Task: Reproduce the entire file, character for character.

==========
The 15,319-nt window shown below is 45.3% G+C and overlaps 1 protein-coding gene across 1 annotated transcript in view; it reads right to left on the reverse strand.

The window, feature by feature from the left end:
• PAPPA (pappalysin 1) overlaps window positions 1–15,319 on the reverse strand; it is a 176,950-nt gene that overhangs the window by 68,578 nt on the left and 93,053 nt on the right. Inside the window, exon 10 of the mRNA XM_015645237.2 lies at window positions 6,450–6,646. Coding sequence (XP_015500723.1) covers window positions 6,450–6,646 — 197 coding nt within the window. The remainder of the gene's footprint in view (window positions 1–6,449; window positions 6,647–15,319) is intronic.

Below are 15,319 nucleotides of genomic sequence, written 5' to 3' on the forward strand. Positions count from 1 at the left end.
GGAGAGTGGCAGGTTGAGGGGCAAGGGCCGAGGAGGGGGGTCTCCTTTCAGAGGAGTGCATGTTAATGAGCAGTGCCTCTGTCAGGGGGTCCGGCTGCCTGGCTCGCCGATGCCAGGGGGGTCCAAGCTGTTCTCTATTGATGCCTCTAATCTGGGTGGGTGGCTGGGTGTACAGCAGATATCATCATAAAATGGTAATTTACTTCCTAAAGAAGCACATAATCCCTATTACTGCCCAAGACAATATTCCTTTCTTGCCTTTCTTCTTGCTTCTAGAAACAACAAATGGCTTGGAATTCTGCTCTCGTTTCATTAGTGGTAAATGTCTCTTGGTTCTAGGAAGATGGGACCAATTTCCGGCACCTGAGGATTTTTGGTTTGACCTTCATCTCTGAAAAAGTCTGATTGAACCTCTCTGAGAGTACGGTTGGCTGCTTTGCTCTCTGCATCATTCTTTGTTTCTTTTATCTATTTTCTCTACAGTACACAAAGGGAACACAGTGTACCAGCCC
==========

The 15,319-nt window shown below is 45.3% G+C and overlaps 1 protein-coding gene across 1 annotated transcript in view; it reads right to left on the reverse strand.

The window, feature by feature from the left end:
• PAPPA (pappalysin 1) overlaps window positions 1–15,319 on the reverse strand; it is a 176,950-nt gene that overhangs the window by 68,578 nt on the left and 93,053 nt on the right. Inside the window, exon 10 of the mRNA XM_015645237.2 lies at window positions 6,450–6,646. Coding sequence (XP_015500723.1) covers window positions 6,450–6,646 — 197 coding nt within the window. The remainder of the gene's footprint in view (window positions 1–6,449; window positions 6,647–15,319) is intronic.

Below are 15,319 nucleotides of genomic sequence, written 5' to 3' on the forward strand. Positions count from 1 at the left end.
GGAGAGTGGCAGGTTGAGGGGCAAGGGCCGAGGAGGGGGGTCTCCTTTCAGAGGAGTGCATGTTAATGAGCAGTGCCTCTGTCAGGGGGTCCGGCTGCCTGGCTCGCCGATGCCAGGGGGGTCCAAGCTGTTCTCTATTGATGCCTCTAATCTGGGTGGGTGGCTGGGTGTACAGCAGATATCATCATAAAATGGTAATTTACTTCCTAAAGAAGCACATAATCCCTATTACTGCCCAAGACAATATTCCTTTCTTGCCTTTCTTCTTGCTTCTAGAAACAACAAATGGCTTGGAATTCTGCTCTCGTTTCATTAGTGGTAAATGTCTCTTGGTTCTAGGAAGATGGGACCAATTTCCGGCACCTGAGGATTTTTGGTTTGACCTTCATCTCTGAAAAAGTCTGATTGAACCTCTCTGAGAGTACGGTTGGCTGCTTTGCTCTCTGCATCATTCTTTGTTTCTTTTATCTATTTTCTCTACAGTACACAAAGGGAACACAGTGTACCAGCCC